The DS5 is an intriguing proposition and I was looking forward to testing it more than I should be for a diesel executive hatch with a badge that isn’t star, propellor or cat-like. So I was expecting to be desperately disappointed as a result, but in truth I wasn’t. It’s nearly great.
This is a good looking car in my opinion. It is different, in a tradition that you would expect from a manufacturer like Citroen, who of course are not DS in the same way that Toyota are not Lexus and Nissan are not Infiniti.
When my colleague came to hand the car over to me I was genuinely impressed when it swung around the corner. It really suits a dark metallic colour and, thus far, DS are achieving the whole “upmarket brand” idea. I’ve since seen the car in white and a light silver and my advice is…..stick to the dark colours.
I think the designers have walked the line between “different” and “weird” very well, keeping the car looking smart and classy as well as being unlike the competition.
The crazy multiple panel sunroof is a nice touch, but that’s a lot of electric blind motors, controllers and switches to fail one day!
The good news continues inside. This particular car benefits from the blue/black leather trim pack at £1,390 and the metal effect interior trim finishes at £200. That last one is £200 well spent because some of the other materials are just not quite good enough. However, with the £200 invested, the car is a lovely place to be. The switchgear is all shiny and interestingly designed, without being daft. The overhead control panel feels very aerospace.
The seats look great. I spent many hours and hundreds of miles in them and found them to be extremely comfortable too. The adjustable seat heating and powered lumbar control are very handy but I have to say that calling the extra button that makes the lumbar cycle in and out a “massage” feature, was a little cheeky.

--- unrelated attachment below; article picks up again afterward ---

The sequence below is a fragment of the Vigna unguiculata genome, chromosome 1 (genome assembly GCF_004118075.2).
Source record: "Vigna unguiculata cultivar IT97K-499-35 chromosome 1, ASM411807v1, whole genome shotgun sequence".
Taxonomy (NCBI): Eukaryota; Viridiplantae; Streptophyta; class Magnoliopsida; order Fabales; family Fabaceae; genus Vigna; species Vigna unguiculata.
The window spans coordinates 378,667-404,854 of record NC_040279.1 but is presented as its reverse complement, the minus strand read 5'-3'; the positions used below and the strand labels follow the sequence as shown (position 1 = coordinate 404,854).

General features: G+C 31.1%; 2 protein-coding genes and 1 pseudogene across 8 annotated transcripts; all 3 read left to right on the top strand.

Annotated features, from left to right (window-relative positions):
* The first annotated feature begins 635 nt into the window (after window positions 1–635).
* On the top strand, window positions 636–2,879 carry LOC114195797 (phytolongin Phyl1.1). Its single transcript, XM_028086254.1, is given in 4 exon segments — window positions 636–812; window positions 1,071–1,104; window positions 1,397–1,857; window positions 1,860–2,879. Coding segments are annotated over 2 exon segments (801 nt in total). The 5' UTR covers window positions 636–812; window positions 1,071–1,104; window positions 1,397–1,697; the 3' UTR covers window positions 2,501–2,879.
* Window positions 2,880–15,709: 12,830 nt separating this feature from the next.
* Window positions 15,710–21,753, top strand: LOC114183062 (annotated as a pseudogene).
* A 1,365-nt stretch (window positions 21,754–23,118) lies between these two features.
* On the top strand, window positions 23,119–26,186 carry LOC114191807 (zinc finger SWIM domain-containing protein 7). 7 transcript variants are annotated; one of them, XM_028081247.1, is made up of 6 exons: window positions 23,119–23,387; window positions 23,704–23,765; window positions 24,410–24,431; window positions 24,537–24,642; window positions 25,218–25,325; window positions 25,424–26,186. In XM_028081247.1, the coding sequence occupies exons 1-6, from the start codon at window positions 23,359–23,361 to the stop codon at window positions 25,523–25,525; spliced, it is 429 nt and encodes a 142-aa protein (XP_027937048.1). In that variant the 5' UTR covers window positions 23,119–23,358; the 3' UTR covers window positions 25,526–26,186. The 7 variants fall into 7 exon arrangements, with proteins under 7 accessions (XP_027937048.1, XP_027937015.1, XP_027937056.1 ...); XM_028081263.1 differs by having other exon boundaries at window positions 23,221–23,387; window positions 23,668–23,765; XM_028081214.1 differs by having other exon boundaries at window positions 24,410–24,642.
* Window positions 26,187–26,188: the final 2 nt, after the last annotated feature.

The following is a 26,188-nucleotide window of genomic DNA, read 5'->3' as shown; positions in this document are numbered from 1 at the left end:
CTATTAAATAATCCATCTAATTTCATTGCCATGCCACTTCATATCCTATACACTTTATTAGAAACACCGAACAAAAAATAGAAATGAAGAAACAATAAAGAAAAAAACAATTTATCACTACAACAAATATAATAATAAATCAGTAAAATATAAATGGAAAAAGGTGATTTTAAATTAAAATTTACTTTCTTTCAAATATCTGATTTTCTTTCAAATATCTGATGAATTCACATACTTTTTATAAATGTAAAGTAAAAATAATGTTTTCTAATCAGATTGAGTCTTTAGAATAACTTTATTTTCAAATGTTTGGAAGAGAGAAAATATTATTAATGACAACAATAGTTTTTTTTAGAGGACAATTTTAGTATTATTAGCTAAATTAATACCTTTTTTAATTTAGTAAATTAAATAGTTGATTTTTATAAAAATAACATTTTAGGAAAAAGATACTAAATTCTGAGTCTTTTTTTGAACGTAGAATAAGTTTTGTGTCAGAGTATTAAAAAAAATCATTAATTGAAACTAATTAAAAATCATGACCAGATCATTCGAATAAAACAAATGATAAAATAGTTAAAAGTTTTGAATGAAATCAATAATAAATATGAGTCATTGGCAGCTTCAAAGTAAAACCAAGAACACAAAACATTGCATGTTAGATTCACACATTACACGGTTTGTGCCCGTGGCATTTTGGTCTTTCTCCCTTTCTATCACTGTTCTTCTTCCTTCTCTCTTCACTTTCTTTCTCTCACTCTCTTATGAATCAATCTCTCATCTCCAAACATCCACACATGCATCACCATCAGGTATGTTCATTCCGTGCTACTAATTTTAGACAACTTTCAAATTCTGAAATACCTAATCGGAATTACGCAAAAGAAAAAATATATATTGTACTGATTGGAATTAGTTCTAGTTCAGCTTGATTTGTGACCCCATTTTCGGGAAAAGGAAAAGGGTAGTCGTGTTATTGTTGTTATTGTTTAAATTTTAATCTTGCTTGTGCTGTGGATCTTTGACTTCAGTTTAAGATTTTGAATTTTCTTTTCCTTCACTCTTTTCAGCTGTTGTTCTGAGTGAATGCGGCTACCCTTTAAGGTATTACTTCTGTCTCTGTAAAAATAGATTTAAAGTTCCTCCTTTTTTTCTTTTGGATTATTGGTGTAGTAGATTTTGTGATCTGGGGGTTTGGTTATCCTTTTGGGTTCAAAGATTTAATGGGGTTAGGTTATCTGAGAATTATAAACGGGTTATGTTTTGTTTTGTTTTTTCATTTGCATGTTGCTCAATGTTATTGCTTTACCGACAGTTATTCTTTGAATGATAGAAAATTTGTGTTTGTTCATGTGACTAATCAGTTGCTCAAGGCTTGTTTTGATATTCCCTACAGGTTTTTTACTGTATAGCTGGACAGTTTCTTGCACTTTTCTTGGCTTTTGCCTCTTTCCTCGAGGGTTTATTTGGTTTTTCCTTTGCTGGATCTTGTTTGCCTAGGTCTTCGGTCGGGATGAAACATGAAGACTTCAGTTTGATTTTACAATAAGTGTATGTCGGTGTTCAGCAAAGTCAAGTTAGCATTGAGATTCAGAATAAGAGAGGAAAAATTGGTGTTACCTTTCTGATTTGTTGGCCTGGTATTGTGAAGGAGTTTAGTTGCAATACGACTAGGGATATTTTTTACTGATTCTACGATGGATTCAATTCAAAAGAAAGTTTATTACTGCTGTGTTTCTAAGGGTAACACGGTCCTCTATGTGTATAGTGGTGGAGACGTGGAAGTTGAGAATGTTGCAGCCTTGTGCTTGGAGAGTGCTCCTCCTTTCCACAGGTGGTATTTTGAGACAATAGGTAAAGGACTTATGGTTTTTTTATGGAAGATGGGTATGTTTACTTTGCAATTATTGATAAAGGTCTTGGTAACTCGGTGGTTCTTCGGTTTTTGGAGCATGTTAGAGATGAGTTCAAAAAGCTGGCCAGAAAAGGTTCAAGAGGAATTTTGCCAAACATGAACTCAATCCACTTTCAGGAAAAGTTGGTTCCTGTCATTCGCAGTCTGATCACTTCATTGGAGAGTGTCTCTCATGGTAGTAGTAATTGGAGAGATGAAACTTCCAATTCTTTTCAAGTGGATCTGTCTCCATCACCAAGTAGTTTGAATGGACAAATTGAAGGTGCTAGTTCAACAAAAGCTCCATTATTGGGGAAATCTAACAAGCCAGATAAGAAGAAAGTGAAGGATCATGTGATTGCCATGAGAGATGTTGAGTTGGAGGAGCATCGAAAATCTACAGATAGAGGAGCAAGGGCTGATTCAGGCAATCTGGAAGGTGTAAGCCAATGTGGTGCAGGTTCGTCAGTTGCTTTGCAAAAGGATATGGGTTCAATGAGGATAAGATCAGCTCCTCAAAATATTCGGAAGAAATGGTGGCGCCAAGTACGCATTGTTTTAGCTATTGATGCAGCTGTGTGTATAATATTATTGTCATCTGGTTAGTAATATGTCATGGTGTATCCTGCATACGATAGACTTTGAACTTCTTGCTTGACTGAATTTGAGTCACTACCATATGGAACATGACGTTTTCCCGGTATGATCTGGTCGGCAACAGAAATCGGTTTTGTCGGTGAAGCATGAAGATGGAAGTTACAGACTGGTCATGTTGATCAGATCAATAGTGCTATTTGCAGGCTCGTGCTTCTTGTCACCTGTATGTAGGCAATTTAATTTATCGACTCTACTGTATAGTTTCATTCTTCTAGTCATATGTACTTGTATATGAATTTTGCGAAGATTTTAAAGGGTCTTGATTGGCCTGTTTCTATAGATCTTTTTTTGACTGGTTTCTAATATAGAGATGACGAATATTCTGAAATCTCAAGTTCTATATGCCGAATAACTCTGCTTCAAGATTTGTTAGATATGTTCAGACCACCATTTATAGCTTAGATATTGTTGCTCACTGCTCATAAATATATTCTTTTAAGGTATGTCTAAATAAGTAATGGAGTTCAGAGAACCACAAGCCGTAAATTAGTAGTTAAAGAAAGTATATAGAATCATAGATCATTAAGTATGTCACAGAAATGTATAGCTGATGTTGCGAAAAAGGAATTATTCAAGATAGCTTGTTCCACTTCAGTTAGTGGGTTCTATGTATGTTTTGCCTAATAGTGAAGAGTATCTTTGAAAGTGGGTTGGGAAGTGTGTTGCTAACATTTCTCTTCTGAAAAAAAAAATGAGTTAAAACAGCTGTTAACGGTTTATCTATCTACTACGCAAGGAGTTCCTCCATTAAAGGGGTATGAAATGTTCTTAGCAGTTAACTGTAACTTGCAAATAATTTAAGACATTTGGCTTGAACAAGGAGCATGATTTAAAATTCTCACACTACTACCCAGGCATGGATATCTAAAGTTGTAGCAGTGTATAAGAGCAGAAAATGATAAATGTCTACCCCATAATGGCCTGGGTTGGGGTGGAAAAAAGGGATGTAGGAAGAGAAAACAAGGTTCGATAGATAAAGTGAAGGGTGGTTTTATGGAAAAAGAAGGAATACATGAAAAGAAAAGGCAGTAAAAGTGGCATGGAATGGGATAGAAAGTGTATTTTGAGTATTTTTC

So far, we’re still keeping up with the “executive” theme.
Most of the controls are easy to use. There is a big touch screen. The audio system is very fine indeed. The wheel and gear lever are well sized and the pedals are appropriately spaced. There are no stupid ideas in the driving control department, so the car is easy to drive and not at all annoying.
Things start to slip a little now. The clock on the dash is a very deliberate styling statement and I applaud the desire to be stylish but I need a clock that I can tell the time on at a glance and I don’t need to lose quite so much dash real-estate. Trying too hard there.
The steering wheel is good but the wheel-mounted controls were too far inbound for my thumbs. I found myself having to take my hand almost completely off the wheel in order to bring my thumb over to the button or jog-wheel in question. Nearly…..
The boot was perfectly adequate and didn’t lose all its space to an overly sloping tailgate. It’s genuinely useful. I was slightly disappointed (bear in mind this is a £30k executive car) to find I was getting dirty fingers opening and closing the tailgate. I think an automatic opening/closing feature would be well deserved.
Back inside, I’m going to have to have a pop at the sat-nav selection. I have tested two MPSA group cars recently and they had the same sat-nav software which would not let me enter a postcode and was not sufficiently responsive to let me quickly type in an address. I could feel a BBC Chewin’ The Fat style “Aaaaaaaaahhhhhh” moment brewing every time.